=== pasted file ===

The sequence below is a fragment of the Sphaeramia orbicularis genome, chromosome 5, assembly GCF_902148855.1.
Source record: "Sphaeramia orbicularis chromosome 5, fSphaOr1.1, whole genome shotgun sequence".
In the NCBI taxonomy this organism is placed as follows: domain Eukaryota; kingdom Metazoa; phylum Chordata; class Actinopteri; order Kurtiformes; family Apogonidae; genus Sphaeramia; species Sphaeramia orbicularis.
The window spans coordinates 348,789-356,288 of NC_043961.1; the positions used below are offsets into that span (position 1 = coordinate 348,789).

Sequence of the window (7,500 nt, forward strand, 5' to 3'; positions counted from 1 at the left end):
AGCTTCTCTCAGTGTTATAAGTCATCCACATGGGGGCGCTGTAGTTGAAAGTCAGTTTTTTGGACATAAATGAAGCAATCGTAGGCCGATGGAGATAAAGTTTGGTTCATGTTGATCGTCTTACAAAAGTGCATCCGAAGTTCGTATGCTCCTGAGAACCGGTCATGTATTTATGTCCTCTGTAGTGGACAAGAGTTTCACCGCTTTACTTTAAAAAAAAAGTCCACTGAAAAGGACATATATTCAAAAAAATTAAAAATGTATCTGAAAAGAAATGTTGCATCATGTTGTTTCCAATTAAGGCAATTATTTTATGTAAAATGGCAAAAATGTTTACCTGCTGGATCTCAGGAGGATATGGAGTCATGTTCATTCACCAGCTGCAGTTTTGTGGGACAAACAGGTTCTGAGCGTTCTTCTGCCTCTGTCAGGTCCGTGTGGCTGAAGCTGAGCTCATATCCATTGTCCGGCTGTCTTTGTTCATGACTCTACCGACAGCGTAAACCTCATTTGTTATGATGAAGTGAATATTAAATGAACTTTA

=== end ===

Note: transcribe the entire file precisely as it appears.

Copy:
The sequence below is a fragment of the Sphaeramia orbicularis genome, chromosome 5, assembly GCF_902148855.1.
Source record: "Sphaeramia orbicularis chromosome 5, fSphaOr1.1, whole genome shotgun sequence".
In the NCBI taxonomy this organism is placed as follows: domain Eukaryota; kingdom Metazoa; phylum Chordata; class Actinopteri; order Kurtiformes; family Apogonidae; genus Sphaeramia; species Sphaeramia orbicularis.
The window spans coordinates 348,789-356,288 of NC_043961.1; the positions used below are offsets into that span (position 1 = coordinate 348,789).

Sequence of the window (7,500 nt, forward strand, 5' to 3'; positions counted from 1 at the left end):
AGCTTCTCTCAGTGTTATAAGTCATCCACATGGGGGCGCTGTAGTTGAAAGTCAGTTTTTTGGACATAAATGAAGCAATCGTAGGCCGATGGAGATAAAGTTTGGTTCATGTTGATCGTCTTACAAAAGTGCATCCGAAGTTCGTATGCTCCTGAGAACCGGTCATGTATTTATGTCCTCTGTAGTGGACAAGAGTTTCACCGCTTTACTTTAAAAAAAAAGTCCACTGAAAAGGACATATATTCAAAAAAATTAAAAATGTATCTGAAAAGAAATGTTGCATCATGTTGTTTCCAATTAAGGCAATTATTTTATGTAAAATGGCAAAAATGTTTACCTGCTGGATCTCAGGAGGATATGGAGTCATGTTCATTCACCAGCTGCAGTTTTGTGGGACAAACAGGTTCTGAGCGTTCTTCTGCCTCTGTCAGGTCCGTGTGGCTGAAGCTGAGCTCATATCCATTGTCCGGCTGTCTTTGTTCATGACTCTACCGACAGCGTAAACCTCATTTGTTATGATGAAGTGAATATTAAATGAACTTTA